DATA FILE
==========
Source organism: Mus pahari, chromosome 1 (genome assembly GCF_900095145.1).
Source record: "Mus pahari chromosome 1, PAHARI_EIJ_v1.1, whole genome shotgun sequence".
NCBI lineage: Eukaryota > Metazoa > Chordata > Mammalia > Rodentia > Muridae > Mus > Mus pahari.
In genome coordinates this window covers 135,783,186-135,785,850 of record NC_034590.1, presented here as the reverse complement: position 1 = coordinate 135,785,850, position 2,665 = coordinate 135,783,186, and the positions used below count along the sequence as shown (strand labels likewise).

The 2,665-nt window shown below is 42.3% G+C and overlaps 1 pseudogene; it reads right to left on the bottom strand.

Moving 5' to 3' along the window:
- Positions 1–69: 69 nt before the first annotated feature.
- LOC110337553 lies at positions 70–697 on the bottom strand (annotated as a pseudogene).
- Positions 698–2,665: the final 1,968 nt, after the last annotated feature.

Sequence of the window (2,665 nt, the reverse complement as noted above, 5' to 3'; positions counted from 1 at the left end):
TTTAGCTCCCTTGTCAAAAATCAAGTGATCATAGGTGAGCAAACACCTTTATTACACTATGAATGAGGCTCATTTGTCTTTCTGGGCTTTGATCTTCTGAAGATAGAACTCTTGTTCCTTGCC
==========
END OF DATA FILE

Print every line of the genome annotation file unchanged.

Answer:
Source organism: Mus pahari, chromosome 1 (genome assembly GCF_900095145.1).
Source record: "Mus pahari chromosome 1, PAHARI_EIJ_v1.1, whole genome shotgun sequence".
NCBI lineage: Eukaryota > Metazoa > Chordata > Mammalia > Rodentia > Muridae > Mus > Mus pahari.
In genome coordinates this window covers 135,783,186-135,785,850 of record NC_034590.1, presented here as the reverse complement: position 1 = coordinate 135,785,850, position 2,665 = coordinate 135,783,186, and the positions used below count along the sequence as shown (strand labels likewise).

The 2,665-nt window shown below is 42.3% G+C and overlaps 1 pseudogene; it reads right to left on the bottom strand.

Moving 5' to 3' along the window:
- Positions 1–69: 69 nt before the first annotated feature.
- LOC110337553 lies at positions 70–697 on the bottom strand (annotated as a pseudogene).
- Positions 698–2,665: the final 1,968 nt, after the last annotated feature.

Sequence of the window (2,665 nt, the reverse complement as noted above, 5' to 3'; positions counted from 1 at the left end):
TTTAGCTCCCTTGTCAAAAATCAAGTGATCATAGGTGAGCAAACACCTTTATTACACTATGAATGAGGCTCATTTGTCTTTCTGGGCTTTGATCTTCTGAAGATAGAACTCTTGTTCCTTGCC